River Tone, Somerset c.1939
Watercolour & gouache on paper, 53.5 x 37.5 cm
Signed Frances Hodgkins lower left
To William Hodgkins, 26 May 1940. The Croft, Bradford-on-Tone, Taunton, Somerset.
I have moved over here to the Croft from Corfe Castle not because it is any safer. No place is safe but it is rather more away from it all than on the S. coast where the coastal gunfire rattled my big studio windows – very worrying. Geoffrey gave me the use of the Croft for the summer & I shall stay here so long as the Gov: doesn’t fill it up with evacuees . . . I have dispensed with the Housekeeper & am doing my own work & cooking in a sort of a fashion . . .
In the summer of 1934 Frances Hodgkins gave up her Hampstead studio to spend time in Cornwall, and then Somerset, where she was offered the use of a cottage owned by anthropologist and writer Geoffrey Gorer. In a letter to Duncan Macdonald, director of Lefevre Gallery, she explained that having the use of The Croft was ‘a godsend’, and that she had been having a difficult time with the ‘unresponsive English landscape’. A week or so later, in another letter to Macdonald she admitted:
I have been eaten alive by the too tedious character of this country – so backless – formless. Doubtless there is a right spot if only I could strike it –
Hodgkins returned to The Croft in the summer of 1939. These were ‘dark days’, and she sought to escape the coastal gunfire that had regularly rattled the windows of her previous studio at Corfe Castle. In a letter to Geoffrey Gorer she described the garden at his cottage as ‘so pleasant … scented & radiant’, and that she was eating her way ‘locust like’ through produce from the garden’.
From 1938 to around 1940 the bulk of Hodgkins' work was mainly landscape-orientated, and included this painting of the River Tone in Somerset, one of several on the subject. It was executed in watercolour and gouache, the latter being an opaque and fast-drying medium that needed to be applied quickly and confidently as it provided little opportunity for alteration. Further to the fluidity of the brushstrokes, Hodgkins' highly personalised interpretation of the Tone is distinguished by large areas of dark brown which contrast with the smaller and lighter patches of yellow, green, pink and blue.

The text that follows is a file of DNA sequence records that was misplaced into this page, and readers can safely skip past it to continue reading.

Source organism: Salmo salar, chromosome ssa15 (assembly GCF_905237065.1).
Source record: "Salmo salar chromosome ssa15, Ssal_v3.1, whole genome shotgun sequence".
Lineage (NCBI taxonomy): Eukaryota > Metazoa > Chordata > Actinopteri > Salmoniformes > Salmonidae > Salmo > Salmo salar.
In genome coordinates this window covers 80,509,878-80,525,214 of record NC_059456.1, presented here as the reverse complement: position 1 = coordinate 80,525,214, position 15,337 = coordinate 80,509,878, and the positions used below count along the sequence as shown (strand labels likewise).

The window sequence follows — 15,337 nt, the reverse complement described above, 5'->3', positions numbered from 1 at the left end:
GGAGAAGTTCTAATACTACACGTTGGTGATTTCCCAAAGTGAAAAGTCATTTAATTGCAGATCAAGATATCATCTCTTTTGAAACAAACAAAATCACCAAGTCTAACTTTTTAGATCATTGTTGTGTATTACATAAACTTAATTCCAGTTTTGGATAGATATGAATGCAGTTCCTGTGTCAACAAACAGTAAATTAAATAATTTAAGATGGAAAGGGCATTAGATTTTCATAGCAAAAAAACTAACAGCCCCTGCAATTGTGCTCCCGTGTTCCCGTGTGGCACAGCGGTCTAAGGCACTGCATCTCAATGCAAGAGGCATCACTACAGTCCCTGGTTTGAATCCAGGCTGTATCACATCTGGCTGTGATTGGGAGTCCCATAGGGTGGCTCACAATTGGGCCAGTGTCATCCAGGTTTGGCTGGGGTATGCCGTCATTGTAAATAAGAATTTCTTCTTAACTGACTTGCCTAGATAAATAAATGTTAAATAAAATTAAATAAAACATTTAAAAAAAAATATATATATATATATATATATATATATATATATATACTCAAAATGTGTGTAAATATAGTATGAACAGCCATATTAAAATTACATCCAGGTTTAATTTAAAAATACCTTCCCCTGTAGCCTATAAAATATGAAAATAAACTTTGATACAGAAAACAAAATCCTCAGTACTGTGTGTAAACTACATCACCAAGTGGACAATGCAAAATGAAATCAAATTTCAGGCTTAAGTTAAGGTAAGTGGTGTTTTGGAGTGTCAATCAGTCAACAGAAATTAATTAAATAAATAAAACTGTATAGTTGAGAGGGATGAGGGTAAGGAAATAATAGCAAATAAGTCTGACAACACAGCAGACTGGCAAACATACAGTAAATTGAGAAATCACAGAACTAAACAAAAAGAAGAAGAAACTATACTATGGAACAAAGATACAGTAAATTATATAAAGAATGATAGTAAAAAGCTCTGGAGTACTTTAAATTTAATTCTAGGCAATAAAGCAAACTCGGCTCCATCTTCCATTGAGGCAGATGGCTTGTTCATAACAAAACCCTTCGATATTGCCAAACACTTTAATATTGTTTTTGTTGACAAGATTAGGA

During her first (1934) stay at The Croft Hodgkins explained her working method to Duncan Macdonald:
I go out into the fields every day, among the red cattle, strike an attitude and paint a composite picture - a sort of wish fulfilment of a picture.
River Tone, Somerset represents a significant and substantial development in Hodgkins’ career, illustrating her shift from representation to abstraction. Her earlier interest in Impressionism had now given way to an appreciation of Modernism, evident in the new economy of form and the flattening of the picture plane. The dynamically- executed elements – the foreground river and a scattering of frost (or snow) on the ground beyond, and a house (probably The Croft) among the calligraphic trees - are here drawn together in a harmonious whole. Hodgkins demonstrates her mastery of colour and form, and it was recognition of her highly personalised and idiosyncratic vision that led to her selection to represent Britain at the 1940 Venice Biennale (unfortunately the exhibition was cancelled with the onset of World War II).
The present painting was included in a selection of recent works in oil and gouache shown at the Leicester Galleries in October 1941. Whereas the review in The Times credited Hodgkins with achieving ‘rich and strong colours’ but considered the general impression to be ‘one of confusion’, The Spectator considered the exhibition ‘an event of importance.’
Written by Richard Wolfe
Research by Jonathan Gooderham
London, U.K. Leicester Galleries, Paintings & Watercolours. October 1941 (No. 107). Sold to Mrs B C Fitzgerald
Auckland, N.Z. Jonathan Grant Gallery, Frances Hodgkins: A Singular Artist. July 2016
Roger Collins and Iain Buchanan, Frances Hodgkins on Display 1890 – 1950 (Hocken Library 2000) p. 81
Arthur R. Howell, Frances Hodgkins: Four Vital Years (Rockliff, London 1951) pp. 121, 130
Leicester Galleries, London.
Purchased by Mrs B C Fitzgerald, 1941
Private collection, Auckland